Baltic Sea Docs 2020
Industry Report: Series
Baltic Sea Docs and Creative Europe MEDIA host a seminar on producing docuseries
The seminar was led by Finnish producer Elina Pojhola, who delved into two case studies revolving around her docuseries Maiden of the Lake and Eva
On 2 September, Baltic Sea Docs (29 August-4 September), the leading documentary training and pitching forum in the Baltics, hosted a two-hour seminar on producing docuseries, organised in collaboration with Creative Europe MEDIA.
After the opening remarks, Creative Europe MEDIA Desk Latvia representative Lelde Ozola introduced Elina Pohjola, a Finnish producer and the owner of Helsinki-based independent outfit Citizen Jane Productions, who discussed two case studies revolving around two of her docuseries.
The first was about Maiden of the Lake, a project consisting of three parts – namely, a website featuring some short documentaries, a feature-length film and a 4x15 television series. The subject of Maiden of the Lake focuses on two cousins, Emika and Antti, who spend time on the islands in Lake Saimaa, camping and spotting different animals in the hope of finally seeing the elusive Saimaa ringed seal.
The first part of the project, which was initiated in 2016 and was commissioned by YLE Children & Youth, was a website displaying several shorts about the two cousins spending the summer in the surroundings of Lake Saimaa. “When the web documentary part was ready in 2017, we wanted to make the project bigger and realised there was huge demand for such content, so we made the decision to produce a feature and a TV series,” continued Pohjola.
However, some of the potential financiers wanted to back only one of the two productions – either the TV series or the feature. Therefore, the decision to present the project as a “whole package, part of a story universe” came in handy at the later stages. Maiden of the Lake was pitched at Real Young in March 2017, Nordisk Panorama Forum in September 2017 and IDFA in December 2017. The participation in the first pitching forum in particular generated great interest around the project, and many film funds wanted to step in, encouraging Pohjola to find potential international co-producers. However, the main obstacle that she encountered was the reluctance of broadcasters to produce children's content, especially in terms of exporting potential, as not all children can read subtitles. For this reason, the project finally remained within Finnish borders, with support coming from the Finnish Film Foundation, YLE, AVEK and For Film, for a total of €198,000.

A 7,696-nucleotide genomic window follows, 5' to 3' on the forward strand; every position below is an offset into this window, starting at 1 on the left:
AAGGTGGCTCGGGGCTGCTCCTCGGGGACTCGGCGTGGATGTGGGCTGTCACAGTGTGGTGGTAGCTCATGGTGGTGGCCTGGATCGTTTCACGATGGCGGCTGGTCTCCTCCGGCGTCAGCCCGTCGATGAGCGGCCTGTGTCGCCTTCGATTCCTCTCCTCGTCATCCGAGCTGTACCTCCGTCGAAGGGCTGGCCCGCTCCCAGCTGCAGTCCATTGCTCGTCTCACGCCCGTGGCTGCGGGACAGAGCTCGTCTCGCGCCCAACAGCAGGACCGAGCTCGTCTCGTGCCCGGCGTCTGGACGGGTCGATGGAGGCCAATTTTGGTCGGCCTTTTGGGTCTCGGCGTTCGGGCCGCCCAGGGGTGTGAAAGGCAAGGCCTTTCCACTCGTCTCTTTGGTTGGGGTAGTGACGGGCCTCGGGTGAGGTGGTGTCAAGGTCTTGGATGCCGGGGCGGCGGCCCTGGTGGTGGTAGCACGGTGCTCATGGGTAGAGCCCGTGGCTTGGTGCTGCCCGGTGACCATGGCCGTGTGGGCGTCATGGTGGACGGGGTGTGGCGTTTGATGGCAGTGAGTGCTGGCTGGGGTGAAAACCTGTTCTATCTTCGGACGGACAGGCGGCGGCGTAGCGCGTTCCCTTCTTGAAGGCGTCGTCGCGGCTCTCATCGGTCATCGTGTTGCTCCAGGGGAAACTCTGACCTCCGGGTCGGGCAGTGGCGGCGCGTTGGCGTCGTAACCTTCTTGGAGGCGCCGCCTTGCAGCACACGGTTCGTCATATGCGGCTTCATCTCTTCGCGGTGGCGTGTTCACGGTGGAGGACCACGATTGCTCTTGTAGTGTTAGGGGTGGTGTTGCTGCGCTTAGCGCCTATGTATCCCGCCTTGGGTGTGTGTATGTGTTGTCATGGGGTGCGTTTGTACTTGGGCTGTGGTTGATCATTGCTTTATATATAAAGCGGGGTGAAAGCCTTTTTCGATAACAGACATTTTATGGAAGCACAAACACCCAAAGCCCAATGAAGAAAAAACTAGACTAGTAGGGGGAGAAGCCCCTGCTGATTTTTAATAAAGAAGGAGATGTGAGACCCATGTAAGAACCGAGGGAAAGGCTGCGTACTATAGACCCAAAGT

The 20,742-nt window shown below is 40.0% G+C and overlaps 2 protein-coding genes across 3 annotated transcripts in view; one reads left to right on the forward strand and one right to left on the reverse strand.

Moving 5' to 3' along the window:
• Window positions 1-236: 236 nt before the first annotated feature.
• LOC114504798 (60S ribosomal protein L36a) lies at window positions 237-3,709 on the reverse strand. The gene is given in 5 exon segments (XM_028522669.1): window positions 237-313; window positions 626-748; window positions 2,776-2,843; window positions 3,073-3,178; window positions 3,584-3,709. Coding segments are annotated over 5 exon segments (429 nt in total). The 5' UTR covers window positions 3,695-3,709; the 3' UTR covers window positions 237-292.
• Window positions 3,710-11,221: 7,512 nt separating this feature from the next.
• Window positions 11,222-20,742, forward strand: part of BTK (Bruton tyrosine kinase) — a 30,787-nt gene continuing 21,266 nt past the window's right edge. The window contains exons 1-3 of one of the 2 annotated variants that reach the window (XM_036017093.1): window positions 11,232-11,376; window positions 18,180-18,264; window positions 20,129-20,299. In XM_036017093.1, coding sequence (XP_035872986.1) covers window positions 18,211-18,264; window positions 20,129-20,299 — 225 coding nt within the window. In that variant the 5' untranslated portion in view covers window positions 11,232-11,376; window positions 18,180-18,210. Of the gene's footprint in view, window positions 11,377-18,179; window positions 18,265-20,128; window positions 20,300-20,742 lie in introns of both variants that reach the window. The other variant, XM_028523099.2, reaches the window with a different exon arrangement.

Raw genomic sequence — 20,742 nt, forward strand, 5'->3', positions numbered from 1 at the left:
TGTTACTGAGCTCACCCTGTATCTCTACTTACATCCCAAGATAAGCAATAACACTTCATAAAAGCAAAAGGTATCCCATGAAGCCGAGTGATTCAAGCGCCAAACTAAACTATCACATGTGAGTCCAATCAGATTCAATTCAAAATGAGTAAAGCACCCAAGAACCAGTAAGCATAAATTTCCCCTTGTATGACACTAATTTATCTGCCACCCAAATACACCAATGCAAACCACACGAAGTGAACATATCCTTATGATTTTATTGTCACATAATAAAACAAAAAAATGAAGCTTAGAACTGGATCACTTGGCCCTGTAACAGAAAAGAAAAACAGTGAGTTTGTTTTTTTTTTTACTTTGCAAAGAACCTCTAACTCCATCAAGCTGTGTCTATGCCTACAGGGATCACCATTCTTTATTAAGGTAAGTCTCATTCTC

In terms of its distribution, the feature achieved good box-office results for a documentary project of that size, and the TV series was generally well received. Furthermore, the episodes of the series were released as standalone stories, and its strongest part, Winter Lake, is still garnering interest and festival selections today. Later, Pohjola highlighted the importance of having a strong core message, essential in guiding the whole creative process and predicting its possible impact. In this case, it was an invitation for children to “spend more time outside, see the animals and have fun”.
In the second part of the seminar, Pohjola introduced her second case study, Eva, a 21x24 creative documentary series and the first Finnish Viaplay Original. Initially conceived as a feature in 2016, Eva follows the inspiring and touching story of Eva Wahlström, a Finnish professional boxer and former world champion.
The producer was not interested in making a film about boxing, but the director, Mikko Peltonen, invited her to read the two autobiographical books written by the sportswoman, and that broadened her perspectives on Eva as a character, who is also a mother, an artist and a role model for many women. The development process prompted the two to transform it into a series, deemed the best format to tell the story of Wahlström's life. Pohjola explained that Viaplay is a huge player in the Nordics, and despite its strong commitment, the negotiation process was rather lengthy but eventually productive. In conclusion, the producer talked about the importance of getting close to the subjects and how the director gained Eva's trust while filming. In this respect, she said that the woman imposed no restrictions as they were documenting her life, but she added: “We eventually had to set the boundaries. There was some material that we felt was too much, even though this was a very intimate TV series, so we were the ones responsible for protecting her.”
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